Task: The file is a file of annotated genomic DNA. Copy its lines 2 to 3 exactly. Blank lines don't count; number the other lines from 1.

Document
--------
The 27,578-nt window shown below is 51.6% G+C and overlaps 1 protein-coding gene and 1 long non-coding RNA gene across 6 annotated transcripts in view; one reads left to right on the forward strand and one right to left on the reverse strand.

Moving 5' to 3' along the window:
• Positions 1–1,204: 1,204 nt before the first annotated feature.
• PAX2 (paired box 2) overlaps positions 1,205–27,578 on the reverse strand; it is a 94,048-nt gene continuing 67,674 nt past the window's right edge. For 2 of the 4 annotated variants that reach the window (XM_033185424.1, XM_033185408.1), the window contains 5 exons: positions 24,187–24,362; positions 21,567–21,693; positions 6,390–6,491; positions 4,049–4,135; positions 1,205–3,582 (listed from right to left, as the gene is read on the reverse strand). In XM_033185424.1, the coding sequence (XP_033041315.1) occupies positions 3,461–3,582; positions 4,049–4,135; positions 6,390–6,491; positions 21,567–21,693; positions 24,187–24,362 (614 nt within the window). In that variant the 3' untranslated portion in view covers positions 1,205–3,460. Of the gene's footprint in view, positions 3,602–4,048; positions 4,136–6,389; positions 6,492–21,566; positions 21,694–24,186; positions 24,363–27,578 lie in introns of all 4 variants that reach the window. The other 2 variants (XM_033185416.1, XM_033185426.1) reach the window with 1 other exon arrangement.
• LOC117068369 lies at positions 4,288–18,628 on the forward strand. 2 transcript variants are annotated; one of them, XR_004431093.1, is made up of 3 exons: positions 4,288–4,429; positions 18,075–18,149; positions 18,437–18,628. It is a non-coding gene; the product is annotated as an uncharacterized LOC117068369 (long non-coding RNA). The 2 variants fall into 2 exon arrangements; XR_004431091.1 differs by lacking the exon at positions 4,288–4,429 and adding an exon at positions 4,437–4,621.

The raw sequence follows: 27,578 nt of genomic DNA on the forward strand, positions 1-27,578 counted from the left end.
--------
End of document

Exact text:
Moving 5' to 3' along the window:
• Positions 1–1,204: 1,204 nt before the first annotated feature.